Iconic Example Of Use: DEPECHE MODE ‘Everything Counts’


Roland-TR-909An analogue / sample hybrid drum machine with MIDI compatibility and editable analogue sounds, it was originally a poor seller on its release due to a hefty £1000 price tag for its apparently dated credentials. However, it was later picked up on by American dance DJs and is now considered to be the link between Detroit Techno and Chicago House with its recognisable kicks, hi-hats and snares plus tweakable attack, tone, tuning, decay, snap and accent functions.

Iconic Example Of Use: INNER CITY ‘Big Fun’


sci_drumtraksThe Drumtraks was the first digital drum machine to feature the MIDI interface proposed by Sequential Circuits’ Dave Smith. But with a standard clock output as well, it was also compatible with older analogue synths. There were 13 sounds, each with programmable tuning and level control while editing was straightforward. It was used extensively by ULTRAVOX’s Warren Cann on the ‘Lament’ album and the standalone single ‘Loves Great Adventure’. Other users included PRINCE, GARY NUMAN and ORBITAL.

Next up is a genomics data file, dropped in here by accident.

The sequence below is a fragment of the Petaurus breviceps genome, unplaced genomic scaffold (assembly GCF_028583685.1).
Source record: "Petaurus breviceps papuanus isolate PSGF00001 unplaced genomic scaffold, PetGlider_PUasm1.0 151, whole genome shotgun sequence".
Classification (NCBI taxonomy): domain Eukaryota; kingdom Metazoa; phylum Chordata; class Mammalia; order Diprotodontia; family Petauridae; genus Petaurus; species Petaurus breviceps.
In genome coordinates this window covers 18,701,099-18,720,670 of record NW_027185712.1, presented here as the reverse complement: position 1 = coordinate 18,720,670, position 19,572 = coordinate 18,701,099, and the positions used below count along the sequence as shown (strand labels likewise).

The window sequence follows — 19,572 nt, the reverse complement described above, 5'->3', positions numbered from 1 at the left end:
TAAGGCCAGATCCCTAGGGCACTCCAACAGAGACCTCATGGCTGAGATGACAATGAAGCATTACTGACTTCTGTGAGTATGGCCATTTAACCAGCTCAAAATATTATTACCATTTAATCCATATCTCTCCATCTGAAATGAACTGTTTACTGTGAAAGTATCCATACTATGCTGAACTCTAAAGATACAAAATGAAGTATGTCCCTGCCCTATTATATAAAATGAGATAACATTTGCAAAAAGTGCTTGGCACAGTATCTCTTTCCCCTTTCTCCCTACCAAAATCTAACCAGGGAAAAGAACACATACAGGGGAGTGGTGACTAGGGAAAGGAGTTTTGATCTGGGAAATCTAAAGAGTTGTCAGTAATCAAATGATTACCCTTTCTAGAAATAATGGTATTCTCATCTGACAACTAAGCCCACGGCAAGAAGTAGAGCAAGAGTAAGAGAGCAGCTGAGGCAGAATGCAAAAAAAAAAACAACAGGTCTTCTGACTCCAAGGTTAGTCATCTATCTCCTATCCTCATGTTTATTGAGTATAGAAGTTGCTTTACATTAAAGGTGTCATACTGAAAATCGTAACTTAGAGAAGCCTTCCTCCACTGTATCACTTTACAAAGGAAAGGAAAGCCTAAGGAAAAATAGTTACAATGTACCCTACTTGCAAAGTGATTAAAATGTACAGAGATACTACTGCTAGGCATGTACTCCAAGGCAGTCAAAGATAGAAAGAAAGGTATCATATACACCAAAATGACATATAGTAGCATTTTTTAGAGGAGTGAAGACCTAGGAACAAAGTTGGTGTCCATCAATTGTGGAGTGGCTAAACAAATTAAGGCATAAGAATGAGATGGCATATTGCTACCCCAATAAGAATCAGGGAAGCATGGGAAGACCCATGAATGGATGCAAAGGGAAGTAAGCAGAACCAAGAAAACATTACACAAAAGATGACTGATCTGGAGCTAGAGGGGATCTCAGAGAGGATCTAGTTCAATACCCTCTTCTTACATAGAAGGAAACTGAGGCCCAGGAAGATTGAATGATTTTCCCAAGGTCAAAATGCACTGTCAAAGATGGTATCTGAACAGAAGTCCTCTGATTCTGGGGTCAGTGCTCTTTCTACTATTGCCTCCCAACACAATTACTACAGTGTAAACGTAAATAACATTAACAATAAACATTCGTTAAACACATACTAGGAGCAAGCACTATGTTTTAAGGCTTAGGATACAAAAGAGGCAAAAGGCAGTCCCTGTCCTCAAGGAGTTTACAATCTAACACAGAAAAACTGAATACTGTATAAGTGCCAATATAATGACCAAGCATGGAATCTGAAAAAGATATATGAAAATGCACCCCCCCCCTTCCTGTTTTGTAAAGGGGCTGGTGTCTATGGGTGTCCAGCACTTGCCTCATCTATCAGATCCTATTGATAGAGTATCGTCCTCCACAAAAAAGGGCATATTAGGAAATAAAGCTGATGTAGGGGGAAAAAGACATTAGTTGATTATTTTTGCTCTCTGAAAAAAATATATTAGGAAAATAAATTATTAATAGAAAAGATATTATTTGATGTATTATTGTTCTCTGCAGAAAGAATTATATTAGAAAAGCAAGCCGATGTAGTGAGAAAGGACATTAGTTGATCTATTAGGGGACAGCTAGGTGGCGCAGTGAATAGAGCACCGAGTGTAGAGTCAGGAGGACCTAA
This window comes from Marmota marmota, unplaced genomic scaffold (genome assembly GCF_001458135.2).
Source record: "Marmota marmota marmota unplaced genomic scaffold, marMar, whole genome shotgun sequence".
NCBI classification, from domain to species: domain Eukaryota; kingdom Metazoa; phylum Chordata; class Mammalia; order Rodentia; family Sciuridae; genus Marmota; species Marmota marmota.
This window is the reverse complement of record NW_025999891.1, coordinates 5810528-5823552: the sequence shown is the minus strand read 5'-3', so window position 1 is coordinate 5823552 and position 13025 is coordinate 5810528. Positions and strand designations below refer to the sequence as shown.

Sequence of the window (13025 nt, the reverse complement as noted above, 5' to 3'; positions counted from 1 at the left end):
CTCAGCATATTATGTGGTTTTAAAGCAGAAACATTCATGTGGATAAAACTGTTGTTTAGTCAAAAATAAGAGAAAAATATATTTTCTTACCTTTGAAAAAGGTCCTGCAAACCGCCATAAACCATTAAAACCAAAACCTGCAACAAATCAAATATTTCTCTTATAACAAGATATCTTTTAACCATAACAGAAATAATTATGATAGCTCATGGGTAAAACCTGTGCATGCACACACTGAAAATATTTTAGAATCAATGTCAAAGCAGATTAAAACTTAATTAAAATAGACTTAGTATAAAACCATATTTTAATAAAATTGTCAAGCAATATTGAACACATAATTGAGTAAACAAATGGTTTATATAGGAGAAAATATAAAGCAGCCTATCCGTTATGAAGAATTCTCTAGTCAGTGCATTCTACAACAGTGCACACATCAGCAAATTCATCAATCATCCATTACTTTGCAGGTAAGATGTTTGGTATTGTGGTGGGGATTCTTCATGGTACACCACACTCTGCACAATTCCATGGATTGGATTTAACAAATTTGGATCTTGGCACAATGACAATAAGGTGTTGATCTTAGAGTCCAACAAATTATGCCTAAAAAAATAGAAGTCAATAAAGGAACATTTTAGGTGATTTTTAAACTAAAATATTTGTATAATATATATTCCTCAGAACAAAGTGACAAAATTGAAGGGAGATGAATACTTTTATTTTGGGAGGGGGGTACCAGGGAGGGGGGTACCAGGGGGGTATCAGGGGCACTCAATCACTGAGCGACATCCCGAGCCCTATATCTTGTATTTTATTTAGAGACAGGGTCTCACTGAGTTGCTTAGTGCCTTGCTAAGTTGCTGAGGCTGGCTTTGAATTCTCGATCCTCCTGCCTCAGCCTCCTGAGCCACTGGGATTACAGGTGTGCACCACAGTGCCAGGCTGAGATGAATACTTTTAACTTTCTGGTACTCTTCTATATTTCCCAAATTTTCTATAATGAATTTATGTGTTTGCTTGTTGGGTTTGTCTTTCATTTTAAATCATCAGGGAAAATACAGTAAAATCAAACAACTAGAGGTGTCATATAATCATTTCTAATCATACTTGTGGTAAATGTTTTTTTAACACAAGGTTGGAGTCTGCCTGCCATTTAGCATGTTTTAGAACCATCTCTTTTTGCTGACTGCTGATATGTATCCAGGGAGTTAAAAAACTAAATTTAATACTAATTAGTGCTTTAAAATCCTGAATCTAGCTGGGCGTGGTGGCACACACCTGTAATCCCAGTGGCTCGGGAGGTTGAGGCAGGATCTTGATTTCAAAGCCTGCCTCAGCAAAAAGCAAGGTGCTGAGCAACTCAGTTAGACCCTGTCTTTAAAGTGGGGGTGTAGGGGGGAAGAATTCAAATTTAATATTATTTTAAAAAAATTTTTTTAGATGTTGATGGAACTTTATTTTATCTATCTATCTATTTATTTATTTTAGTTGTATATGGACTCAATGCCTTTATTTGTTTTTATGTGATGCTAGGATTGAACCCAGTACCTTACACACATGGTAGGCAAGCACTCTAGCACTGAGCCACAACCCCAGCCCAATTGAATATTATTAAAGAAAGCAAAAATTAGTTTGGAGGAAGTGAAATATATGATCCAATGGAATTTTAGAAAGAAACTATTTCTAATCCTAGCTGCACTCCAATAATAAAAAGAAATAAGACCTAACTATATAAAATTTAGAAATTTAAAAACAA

Iconic Example Of Use: ULTRAVOX ‘White China’

YAMAHA RX5 (1986)

Yamaha-rx5The RX5 was a versatile and affordable digital MIDI drum machine used by NEW ORDER and CAMEO. It had many editable parameters such as attack, decay, reverse and damp for each sound plus two levels of accent. The sounds could even be pitch-bent across several octaves while the bizarre time signatures that could be programmed ranged from 1/32 to 99/2! Also available were ROM Cartridges with further genre based percussive sets, while created sounds could be stored on RAM cartridges.